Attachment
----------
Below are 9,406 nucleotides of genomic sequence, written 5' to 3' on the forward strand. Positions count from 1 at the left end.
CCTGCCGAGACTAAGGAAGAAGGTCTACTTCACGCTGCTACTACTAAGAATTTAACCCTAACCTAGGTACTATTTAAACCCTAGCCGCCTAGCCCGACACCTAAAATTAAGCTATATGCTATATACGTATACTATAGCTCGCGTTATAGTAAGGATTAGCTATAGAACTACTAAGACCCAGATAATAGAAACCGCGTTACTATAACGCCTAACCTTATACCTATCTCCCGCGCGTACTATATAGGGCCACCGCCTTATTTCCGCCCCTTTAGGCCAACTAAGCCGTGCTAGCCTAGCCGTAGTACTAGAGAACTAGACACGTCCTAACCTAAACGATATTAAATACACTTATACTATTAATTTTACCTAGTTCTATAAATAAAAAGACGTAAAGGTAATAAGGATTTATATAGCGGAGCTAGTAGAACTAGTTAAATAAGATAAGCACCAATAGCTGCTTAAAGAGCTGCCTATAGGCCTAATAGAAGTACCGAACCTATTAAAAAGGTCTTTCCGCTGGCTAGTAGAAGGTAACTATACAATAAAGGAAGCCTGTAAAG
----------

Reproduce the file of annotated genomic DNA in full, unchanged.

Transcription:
Below are 9,406 nucleotides of genomic sequence, written 5' to 3' on the forward strand. Positions count from 1 at the left end.
CCTGCCGAGACTAAGGAAGAAGGTCTACTTCACGCTGCTACTACTAAGAATTTAACCCTAACCTAGGTACTATTTAAACCCTAGCCGCCTAGCCCGACACCTAAAATTAAGCTATATGCTATATACGTATACTATAGCTCGCGTTATAGTAAGGATTAGCTATAGAACTACTAAGACCCAGATAATAGAAACCGCGTTACTATAACGCCTAACCTTATACCTATCTCCCGCGCGTACTATATAGGGCCACCGCCTTATTTCCGCCCCTTTAGGCCAACTAAGCCGTGCTAGCCTAGCCGTAGTACTAGAGAACTAGACACGTCCTAACCTAAACGATATTAAATACACTTATACTATTAATTTTACCTAGTTCTATAAATAAAAAGACGTAAAGGTAATAAGGATTTATATAGCGGAGCTAGTAGAACTAGTTAAATAAGATAAGCACCAATAGCTGCTTAAAGAGCTGCCTATAGGCCTAATAGAAGTACCGAACCTATTAAAAAGGTCTTTCCGCTGGCTAGTAGAAGGTAACTATACAATAAAGGAAGCCTGTAAAG